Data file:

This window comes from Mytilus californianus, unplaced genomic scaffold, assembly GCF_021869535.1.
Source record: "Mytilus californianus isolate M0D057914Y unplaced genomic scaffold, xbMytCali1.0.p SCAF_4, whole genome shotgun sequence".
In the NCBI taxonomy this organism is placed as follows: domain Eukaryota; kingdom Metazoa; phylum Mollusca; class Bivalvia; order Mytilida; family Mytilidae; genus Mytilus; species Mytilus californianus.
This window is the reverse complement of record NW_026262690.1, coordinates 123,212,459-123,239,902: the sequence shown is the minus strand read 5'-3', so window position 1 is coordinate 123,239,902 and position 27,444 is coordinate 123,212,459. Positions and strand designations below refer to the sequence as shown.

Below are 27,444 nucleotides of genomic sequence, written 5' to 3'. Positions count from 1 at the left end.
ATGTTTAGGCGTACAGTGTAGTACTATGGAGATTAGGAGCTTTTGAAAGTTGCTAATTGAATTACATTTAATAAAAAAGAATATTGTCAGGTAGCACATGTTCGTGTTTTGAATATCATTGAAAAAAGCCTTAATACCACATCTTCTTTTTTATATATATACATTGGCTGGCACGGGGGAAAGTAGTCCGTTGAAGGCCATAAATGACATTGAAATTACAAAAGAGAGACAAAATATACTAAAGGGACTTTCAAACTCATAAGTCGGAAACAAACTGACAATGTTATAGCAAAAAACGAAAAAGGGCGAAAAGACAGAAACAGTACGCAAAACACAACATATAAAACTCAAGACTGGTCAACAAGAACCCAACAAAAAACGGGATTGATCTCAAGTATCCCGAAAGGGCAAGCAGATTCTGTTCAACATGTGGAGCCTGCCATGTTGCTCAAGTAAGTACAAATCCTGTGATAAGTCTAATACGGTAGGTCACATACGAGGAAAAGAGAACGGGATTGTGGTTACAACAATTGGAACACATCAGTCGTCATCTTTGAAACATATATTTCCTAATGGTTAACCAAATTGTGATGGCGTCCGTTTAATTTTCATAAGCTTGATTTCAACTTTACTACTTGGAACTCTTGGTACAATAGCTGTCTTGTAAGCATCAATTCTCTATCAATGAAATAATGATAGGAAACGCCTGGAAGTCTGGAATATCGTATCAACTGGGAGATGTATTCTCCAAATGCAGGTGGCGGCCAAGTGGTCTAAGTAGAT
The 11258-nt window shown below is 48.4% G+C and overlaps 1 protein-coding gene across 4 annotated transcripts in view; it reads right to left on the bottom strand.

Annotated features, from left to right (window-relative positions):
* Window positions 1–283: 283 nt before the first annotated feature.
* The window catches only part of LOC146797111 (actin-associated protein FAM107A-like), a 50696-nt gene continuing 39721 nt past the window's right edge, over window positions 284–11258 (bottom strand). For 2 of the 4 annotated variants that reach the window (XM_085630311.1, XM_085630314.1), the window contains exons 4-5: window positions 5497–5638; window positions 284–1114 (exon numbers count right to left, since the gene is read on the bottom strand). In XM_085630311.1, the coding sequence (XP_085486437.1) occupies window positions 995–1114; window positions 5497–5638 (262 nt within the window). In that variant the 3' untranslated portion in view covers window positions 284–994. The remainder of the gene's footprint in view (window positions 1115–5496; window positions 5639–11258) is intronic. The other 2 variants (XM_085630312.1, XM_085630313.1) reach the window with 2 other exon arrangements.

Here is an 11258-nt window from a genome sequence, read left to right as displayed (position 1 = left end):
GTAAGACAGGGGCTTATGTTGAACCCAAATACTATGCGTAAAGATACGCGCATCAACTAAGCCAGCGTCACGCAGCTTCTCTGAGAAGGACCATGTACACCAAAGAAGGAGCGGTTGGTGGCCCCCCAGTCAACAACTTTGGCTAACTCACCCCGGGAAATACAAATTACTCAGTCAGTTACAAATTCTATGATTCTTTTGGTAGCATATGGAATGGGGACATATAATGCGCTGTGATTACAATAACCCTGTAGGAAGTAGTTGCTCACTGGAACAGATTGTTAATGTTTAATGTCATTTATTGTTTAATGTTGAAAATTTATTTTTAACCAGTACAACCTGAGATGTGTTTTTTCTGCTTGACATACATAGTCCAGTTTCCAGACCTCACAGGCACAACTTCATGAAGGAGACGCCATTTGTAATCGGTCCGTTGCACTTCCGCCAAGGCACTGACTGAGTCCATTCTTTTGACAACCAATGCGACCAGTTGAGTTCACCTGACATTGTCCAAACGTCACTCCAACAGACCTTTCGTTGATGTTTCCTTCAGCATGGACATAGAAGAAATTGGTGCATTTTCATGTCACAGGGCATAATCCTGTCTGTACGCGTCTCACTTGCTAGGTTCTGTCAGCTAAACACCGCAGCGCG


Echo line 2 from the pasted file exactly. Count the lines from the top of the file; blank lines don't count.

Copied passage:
Source record: "Mytilus californianus isolate M0D057914Y unplaced genomic scaffold, xbMytCali1.0.p SCAF_4, whole genome shotgun sequence".